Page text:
Friday Night High School Football Pre-Game Meal. What do I cook for a football team to eat? Protein & Pasta
Feeding A High School Football Team, a large group, or maybe a large family gathering? You may want to consider these easy recipes which are great for a crowd.
Happy 18th Birthday Casey!
My son, Casey, is a senior this year and had his first football game last Friday night. He has been playing football since the 7th grade at his high school. Nothing is better than sitting in the stands on a cool crisp evening watching my son and his teammates/friends playing football. Casey attends a Christian school that is probably the smallest 2-A school in the state. They have around 28 to 30 kids on the senior high football team. They are also small in physical size; a couple of our lineman might weigh close to 200 pounds, but they play against lineman that weigh 300 pounds. What this team lacks in numbers and size, they have more than enough heart. They have a desire to play their best, and most importantly a desire to support each other and honor God on and off the football field. They pray with each other and for each other. It would be hard for anyone to find a better group of teenage boys who want to make a difference in the world by setting a Godly example.
I could go on and on about how proud I am of the CCS Eagles football team, including the great group of five or six coaches that set the examples for these boys every day, but this post is about feeding them. Parents take turns preparing one or two pregame meals for the football team. Last week was the first game of the season. It was my privilege to feed the team for one of my last times since Casey will be graduating. 🙁 Feeding the football team can be a lot of work, but I will miss seeing the boys enjoying the meal and seeing their smiling faces. I even received a few hugs from teenage boys, so you know the food must be pretty good.
Below are a couple of the great coaches for the Eagles. Coach Carter on the right, is the head football coach and leader of the team. Coach White is on the left. These coaches give their time to what is most important in life. They teach our boys how to be Godly men, to work hard, never to give up, and how to be a great leader.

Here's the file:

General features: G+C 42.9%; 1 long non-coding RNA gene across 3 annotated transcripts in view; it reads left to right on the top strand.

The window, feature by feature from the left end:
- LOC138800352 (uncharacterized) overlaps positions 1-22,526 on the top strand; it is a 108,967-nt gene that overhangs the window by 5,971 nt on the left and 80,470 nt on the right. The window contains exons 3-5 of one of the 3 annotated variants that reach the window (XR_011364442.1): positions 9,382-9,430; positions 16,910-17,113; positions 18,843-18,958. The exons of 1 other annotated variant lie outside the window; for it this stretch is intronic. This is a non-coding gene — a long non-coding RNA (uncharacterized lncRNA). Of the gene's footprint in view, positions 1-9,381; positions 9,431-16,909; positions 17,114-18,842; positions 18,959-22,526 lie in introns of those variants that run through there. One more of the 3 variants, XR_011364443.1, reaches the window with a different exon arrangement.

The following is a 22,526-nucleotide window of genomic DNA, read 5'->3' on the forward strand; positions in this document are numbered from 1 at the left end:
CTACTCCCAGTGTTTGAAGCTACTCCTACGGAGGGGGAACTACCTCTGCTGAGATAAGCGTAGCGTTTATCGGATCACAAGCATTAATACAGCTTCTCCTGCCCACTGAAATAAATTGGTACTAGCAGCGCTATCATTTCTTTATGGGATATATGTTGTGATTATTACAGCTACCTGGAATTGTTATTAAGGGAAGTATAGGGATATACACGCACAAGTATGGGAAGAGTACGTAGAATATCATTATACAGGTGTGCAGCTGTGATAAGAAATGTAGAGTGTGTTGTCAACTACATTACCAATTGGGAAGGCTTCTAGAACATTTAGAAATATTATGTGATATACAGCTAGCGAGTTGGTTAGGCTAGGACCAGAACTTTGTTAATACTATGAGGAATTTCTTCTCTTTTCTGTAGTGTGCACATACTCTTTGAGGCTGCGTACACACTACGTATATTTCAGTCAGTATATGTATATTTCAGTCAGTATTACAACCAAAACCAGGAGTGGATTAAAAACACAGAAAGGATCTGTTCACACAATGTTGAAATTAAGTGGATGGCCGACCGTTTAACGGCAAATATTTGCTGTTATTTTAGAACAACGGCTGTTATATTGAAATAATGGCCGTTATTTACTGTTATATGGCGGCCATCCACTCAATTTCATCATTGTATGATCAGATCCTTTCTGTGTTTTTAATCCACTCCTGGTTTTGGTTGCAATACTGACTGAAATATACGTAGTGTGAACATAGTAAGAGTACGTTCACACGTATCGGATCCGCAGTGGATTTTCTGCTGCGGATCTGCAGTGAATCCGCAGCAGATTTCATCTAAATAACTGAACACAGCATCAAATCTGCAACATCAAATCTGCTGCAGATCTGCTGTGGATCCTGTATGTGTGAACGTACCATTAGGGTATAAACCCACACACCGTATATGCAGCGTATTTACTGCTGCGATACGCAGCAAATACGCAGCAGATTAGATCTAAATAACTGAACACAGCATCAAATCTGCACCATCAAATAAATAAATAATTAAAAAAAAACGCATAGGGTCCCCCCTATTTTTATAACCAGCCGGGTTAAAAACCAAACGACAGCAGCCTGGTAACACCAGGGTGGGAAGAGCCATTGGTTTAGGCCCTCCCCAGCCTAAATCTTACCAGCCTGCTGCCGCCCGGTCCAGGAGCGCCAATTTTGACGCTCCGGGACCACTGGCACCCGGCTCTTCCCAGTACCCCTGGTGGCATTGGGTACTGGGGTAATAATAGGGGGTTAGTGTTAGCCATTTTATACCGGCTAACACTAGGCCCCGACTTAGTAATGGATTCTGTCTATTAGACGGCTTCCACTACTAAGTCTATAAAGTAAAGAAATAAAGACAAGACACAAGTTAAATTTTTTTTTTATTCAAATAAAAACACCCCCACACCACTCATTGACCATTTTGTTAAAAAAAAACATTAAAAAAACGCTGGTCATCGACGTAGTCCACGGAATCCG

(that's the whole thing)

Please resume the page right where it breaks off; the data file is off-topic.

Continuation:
Notice my special needs son and Casey’s twin brother, Caleb in the background. He loves seeing the boys. They brag on his cooking, and he cannot stop smiling.
I wanted to give a shout out to Mrs. Smith in the picture below on the right. She coordinates all the meals for the players. She also cooks several of them. Kim not only supports the football team, but she teaches at the school, runs the concession stand for the baseball team, plus many other things. Her husband is one of the best baseball and football announcers you will ever hear.
You can hear him and listen to CCS football games on-line at CCS Booster Club org every Friday night at 7:00 p.m.
What did I feed the football team? I focus on Protein & Pasta. Pasta will feed a crowd and fill them up.
This year I prepared…
- 25 pounds of Boston Butt/Pork Shoulder – Slow Cooker Pulled Pork cooks down and falls apart. You will lose 40 percent of the meat. When preparing this for a crowd, figure 60 percent of the total amount of pork before cooking it. Then figure about 6 ounces per sandwiches.
- I used my Slow Cooker Mac & Cheese recipe and multiplied it by 6 – I calculated it served 50 people, but it was more like 60 servings. I prepared this in my 22 quart Dutch Oven.
Last year, I fed the football team with my Blackened Chicken Pasta and Garlic Biscuits and Banana Pudding.
Easy Banana Pudding
Baked Potatoes are always great for feeding a football team or a crowd. A potato bar works well.
- Line the oven racks with foil.
- You do not need to wrap the potatoes in foil.
- Allow plenty of time to cook the potatoes. It took about 2 1/2 hours to cook these potatoes on 400 degrees.
- Line a clean large cooler with foil and place the potatoes inside the cooler. It helps them stay warm.
- You could also place them in a large roaster that you have heated up and turned off. I have used both ways to transport potatoes and they both work well.
- Warning! Large amounts of potatoes are very heavy. You will need help to carry them.
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